Graphical trends of the laboratory parameters of HAAA over six months.
© Copyright Policy - open-access
Related In: Results  -  Collection

Show All Figures
getmorefigures.php?uid=PMC4283356&req=5

fig2: Graphical trends of the laboratory parameters of HAAA over six months.
Mentions: We describe a case of a 26-year-old Hispanic male, who presented (Day 1) to his primary care physician (PCP) office after he noticed progressively worsening yellowish discoloration of his eyes and skin for 10 days' duration. In addition, he had noticed dark urine for 2-3 weeks and pale colored stools for 5–7 days. He complained of nausea, generalized fatigue, and malaise but did not have any abdominal pain, fever, chills, diarrhea, or any skin rash. He was noted to have diffuse jaundice, hepatomegaly, and mild epigastric tenderness on examination. The laboratory evaluation revealed abnormalities in liver panel, with total bilirubin (TBili) of 12.2 mg/dL, alkaline phosphatase (AlkP) 272 IU/dL, alanine aminotransferase (ALT), and aspartate aminotransferase (AST) of 2112 and 1055 IU/dL, respectively (Table 1). The complete blood count (CBC) and coagulation panel (INR) were normal at that time. He was admitted to our hospital where he underwent initial workup for painless jaundice. Upon initial evaluation by hepatology service, he informed us that he was originally from Puerto Rico and was living in the US for 17 years. He denied any history of significant illness as a child or any known history of liver disease in any family member. He denied any episodes of mental confusion and excessive sleepiness, as well as hematemesis, hematochezia, melena, or poor appetite. He also denied pruritus at any time and lower extremity edema or increased abdominal girth. He denied any recent sick contacts, animal exposure, or travel outside the US. He denied any history of incarceration, tattoos, or blood transfusions. He denied any history of tobacco use, illicit drug usage such as marijuana, cocaine, and heroin, or abuse of amphetamines. He reported drinking alcohol only on occasions and his last drink was approximately 7 months prior to this admission. However, he did report that he had been using over-the-counter anabolic steroids and a supplement from a vitamin store as a muscle-building high performance protein supplement (the ingredients are indicated in Table 3) on a daily basis for approximately 6 months. On examination, he appeared comfortable with diffuse jaundice and somewhat tender hepatomegaly. No clinical stigmata of advanced liver disease were identified on examination. The baseline serologic workup is shown in Table 2 which ruled out any infectious, autoimmune, or metabolic causes of his liver disease. The radiological workup with ultrasound, and a Magnetic Resonance Cholangiopancreatography did not reveal any biliary obstruction. He was suspected to have probable DILI with significant hyperbilirubinemia based on the negative etiologic workup. For further confirmation, he underwent a liver biopsy (Day 5) which revealed quite an impressive inflammatory process involving both portal areas and the lobules displaying also a pattern of sinusoidal lymphocytosis (Figure 1). The hepatocytic injury was identified and was more prominent in centrilobular (zone 3) location. Trichrome stain revealed only mild portal and periportal fibrosis and some perisinusoidal fibrosis especially in centrilobular location where the majority of the hepatocytic damage was identified along with mild collapse of the reticulin framework and likely was the result of hepatocytic dropout. Within the lobules, there was prominent “spotty necrosis,” highlighted with the PAS positive, diastase resistant stain, revealing macrophages loaded with phagocytic debris. Iron stores were not increased and immunostain for adenovirus, cytomegalovirus (CMV), herpes virus, and hepatitis B surface antigen were also negative on the histologic tissue. Iron stain was negative and copper stain showed no increased copper deposition in the hepatocytes. Based on the above findings, he was started on a short course of oral prednisone and ursodiol (Day 8) as the treatment for severe AH with cholestasis. His laboratory tests showed gradual improvement in hepatitis and subsequently he was discharged to be followed up as outpatient. He was seen in the clinic for monitoring (Day 35) and reported over all symptomatic improvement and he had started back his job as a residential painter. His follow-up monitoring laboratory testing 6 weeks later showed continued improvement in AH (Figure 2) while he stayed on low dose ursodiol.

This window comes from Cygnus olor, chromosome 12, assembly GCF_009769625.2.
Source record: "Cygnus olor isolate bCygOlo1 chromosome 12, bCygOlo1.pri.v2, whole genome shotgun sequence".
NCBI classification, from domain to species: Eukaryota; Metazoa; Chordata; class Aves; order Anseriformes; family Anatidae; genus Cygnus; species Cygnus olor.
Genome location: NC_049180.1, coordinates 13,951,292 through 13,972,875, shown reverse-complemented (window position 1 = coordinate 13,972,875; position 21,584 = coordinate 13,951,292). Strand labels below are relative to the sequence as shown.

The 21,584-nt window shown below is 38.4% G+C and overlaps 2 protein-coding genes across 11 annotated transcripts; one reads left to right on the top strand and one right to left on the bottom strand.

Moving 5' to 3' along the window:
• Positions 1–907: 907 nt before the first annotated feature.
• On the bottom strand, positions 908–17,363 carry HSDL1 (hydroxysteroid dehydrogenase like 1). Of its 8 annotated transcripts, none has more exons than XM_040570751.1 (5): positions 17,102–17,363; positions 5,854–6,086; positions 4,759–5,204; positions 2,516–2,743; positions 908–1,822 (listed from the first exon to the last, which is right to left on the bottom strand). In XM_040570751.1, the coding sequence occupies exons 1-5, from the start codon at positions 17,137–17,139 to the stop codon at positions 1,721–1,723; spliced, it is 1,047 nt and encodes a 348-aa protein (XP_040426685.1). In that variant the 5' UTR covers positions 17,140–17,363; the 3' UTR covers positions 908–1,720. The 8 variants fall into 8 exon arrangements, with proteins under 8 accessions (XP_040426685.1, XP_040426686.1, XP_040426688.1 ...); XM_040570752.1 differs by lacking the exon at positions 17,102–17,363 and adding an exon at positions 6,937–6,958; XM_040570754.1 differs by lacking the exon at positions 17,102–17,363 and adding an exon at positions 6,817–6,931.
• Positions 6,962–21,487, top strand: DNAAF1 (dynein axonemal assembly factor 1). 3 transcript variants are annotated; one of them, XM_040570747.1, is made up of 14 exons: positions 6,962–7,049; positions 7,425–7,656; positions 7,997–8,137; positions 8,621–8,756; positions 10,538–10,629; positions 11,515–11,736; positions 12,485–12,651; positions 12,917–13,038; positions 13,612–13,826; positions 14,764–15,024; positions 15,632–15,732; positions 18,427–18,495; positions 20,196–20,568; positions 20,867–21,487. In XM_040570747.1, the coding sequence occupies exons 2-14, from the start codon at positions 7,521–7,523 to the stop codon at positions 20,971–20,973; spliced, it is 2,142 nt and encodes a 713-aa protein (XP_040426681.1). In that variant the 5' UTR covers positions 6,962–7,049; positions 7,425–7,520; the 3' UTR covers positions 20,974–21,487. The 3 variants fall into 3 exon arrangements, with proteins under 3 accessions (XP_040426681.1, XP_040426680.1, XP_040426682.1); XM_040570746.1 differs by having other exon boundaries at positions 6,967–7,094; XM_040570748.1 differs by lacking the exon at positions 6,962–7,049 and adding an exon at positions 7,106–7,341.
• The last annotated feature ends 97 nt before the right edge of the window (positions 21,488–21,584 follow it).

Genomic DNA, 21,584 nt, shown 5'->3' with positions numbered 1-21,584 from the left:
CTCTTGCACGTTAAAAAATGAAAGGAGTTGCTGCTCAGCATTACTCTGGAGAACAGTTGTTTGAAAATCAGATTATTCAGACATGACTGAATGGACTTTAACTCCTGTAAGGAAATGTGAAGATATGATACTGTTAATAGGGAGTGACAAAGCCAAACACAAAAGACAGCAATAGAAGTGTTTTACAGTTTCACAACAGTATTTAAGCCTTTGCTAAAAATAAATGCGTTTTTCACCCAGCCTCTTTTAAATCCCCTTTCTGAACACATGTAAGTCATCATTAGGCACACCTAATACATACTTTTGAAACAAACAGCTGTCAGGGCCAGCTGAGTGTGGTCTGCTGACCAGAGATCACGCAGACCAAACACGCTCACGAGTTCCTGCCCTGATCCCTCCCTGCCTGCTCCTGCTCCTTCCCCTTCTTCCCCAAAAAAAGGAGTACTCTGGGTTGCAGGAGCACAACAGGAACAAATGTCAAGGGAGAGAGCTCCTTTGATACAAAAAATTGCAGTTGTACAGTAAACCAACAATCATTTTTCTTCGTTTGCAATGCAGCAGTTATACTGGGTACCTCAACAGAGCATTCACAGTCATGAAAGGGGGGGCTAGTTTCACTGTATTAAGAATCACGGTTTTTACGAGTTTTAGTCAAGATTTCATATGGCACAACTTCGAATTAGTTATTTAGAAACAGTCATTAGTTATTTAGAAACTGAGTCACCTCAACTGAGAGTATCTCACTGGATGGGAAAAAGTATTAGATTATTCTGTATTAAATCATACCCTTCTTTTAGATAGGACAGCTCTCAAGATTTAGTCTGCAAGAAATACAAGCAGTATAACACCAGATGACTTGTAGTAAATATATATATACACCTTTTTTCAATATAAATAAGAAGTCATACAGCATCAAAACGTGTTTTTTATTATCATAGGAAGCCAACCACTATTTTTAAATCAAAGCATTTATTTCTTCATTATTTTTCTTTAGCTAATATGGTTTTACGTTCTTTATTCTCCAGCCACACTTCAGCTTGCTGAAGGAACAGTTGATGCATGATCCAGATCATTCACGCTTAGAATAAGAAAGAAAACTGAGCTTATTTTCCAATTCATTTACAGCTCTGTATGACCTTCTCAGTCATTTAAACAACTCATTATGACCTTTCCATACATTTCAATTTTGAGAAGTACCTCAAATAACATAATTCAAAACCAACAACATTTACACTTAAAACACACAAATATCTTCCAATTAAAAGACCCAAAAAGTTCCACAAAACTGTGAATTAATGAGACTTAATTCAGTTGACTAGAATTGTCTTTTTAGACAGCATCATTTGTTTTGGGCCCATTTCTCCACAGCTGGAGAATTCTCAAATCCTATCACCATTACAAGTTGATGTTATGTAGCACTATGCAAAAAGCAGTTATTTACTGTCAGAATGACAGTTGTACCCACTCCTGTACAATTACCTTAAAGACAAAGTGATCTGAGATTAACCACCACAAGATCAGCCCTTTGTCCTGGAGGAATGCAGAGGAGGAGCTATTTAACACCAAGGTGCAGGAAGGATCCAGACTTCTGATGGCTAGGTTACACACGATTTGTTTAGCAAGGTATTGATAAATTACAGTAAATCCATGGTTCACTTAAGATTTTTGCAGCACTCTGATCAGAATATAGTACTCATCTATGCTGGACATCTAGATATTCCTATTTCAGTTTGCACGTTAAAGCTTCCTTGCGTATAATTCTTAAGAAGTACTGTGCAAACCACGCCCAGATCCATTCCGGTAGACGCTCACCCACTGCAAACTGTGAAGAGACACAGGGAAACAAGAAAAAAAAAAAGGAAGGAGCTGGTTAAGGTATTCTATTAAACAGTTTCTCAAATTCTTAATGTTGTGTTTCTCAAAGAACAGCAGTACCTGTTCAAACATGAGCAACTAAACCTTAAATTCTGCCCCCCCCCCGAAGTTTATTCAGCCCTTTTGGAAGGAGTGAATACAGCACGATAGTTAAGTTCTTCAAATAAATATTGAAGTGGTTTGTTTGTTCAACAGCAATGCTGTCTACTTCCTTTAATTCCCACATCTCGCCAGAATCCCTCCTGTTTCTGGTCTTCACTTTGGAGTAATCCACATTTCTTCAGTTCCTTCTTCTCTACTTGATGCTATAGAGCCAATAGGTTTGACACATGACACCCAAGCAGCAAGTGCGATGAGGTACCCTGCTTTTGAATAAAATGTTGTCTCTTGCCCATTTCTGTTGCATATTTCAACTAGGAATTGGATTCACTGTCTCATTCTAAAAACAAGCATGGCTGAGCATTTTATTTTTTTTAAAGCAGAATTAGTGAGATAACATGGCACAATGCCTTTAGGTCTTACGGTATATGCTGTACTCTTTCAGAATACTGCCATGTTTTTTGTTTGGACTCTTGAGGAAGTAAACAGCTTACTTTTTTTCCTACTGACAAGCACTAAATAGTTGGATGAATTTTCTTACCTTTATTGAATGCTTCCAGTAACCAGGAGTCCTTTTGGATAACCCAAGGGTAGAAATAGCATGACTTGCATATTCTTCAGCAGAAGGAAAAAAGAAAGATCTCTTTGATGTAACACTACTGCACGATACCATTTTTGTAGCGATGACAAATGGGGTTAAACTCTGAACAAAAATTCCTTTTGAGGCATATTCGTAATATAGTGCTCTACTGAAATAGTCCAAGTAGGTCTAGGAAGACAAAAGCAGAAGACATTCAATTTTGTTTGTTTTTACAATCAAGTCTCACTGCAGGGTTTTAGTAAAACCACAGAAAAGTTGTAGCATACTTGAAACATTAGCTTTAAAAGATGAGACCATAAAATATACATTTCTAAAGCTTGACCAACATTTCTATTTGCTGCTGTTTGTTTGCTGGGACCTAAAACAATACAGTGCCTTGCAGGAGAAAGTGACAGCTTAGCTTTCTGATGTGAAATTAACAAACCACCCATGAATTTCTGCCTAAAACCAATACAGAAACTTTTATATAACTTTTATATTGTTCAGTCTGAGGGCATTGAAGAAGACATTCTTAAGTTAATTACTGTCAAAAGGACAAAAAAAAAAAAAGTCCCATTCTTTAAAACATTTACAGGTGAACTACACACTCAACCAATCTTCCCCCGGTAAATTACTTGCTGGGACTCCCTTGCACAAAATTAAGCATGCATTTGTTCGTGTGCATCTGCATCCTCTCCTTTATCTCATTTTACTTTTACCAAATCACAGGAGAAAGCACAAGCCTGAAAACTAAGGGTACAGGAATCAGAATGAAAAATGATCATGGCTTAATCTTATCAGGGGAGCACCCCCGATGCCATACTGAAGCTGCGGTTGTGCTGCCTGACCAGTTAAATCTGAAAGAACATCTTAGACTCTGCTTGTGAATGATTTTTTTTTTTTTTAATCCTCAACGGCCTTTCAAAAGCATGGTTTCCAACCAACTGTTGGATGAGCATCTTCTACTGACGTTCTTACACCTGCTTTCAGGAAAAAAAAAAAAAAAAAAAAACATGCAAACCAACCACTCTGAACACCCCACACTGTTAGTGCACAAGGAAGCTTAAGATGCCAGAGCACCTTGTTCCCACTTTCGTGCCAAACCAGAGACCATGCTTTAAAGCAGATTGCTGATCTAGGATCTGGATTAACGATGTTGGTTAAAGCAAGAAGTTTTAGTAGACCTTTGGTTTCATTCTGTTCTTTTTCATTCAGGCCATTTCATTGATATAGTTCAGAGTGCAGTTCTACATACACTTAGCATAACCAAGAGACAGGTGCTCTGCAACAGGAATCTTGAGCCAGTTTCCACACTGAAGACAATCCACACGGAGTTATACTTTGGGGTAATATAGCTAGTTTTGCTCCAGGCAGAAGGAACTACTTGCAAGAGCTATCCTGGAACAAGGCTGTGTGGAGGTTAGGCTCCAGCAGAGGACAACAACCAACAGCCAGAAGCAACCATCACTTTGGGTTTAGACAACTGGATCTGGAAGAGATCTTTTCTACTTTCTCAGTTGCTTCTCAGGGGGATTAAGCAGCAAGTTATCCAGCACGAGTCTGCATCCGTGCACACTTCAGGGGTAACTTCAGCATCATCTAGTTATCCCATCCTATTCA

Bottom Line: The findings of immune related myeloid injury implied the use of immunosuppressive therapy (IST) and led to improved survival from HAAA.We report a case of young male who presented with AH resulting from the intake of muscle building protein supplements and anabolic steroids.He was treated with IST with successful outcome without the need for a BMT.

View Article: PubMed Central - PubMed

Affiliation: Section of Gastroenterology and Hepatology, Division of Hepatology, Department of Medicine, Temple University School of Medicine, Temple University Health System, 3440 N Broad Street, Kresge Building West No. 209, Philadelphia, PA 19140, USA.

ABSTRACT
Hepatitis associated aplastic anemia (HAAA) is a rare syndrome in which severe aplastic anemia (SAA) complicates the recovery of acute hepatitis (AH). HAAA is described to occur with AH caused by viral infections and also with idiopathic cases of AH and no clear etiology of liver injury. Clinically, AH can be mild to fulminant and transient to persistent and precedes the onset SAA. It is assumed that immunologic dysregulation following AH leads to the development of SAA. Several observations have been made to elucidate the immune mediated injury mechanisms, ensuing from liver injury and progressing to trigger bone marrow failure with the involvement of activated lymphocytes and severe T-cell imbalance. HAAA has a very poor outcome and often requires bone marrow transplant (BMT). The findings of immune related myeloid injury implied the use of immunosuppressive therapy (IST) and led to improved survival from HAAA. We report a case of young male who presented with AH resulting from the intake of muscle building protein supplements and anabolic steroids. The liver injury slowly resolved with supportive care and after 4 months of attack of AH, he developed SAA. He was treated with IST with successful outcome without the need for a BMT.

No MeSH data available.


Related in: MedlinePlus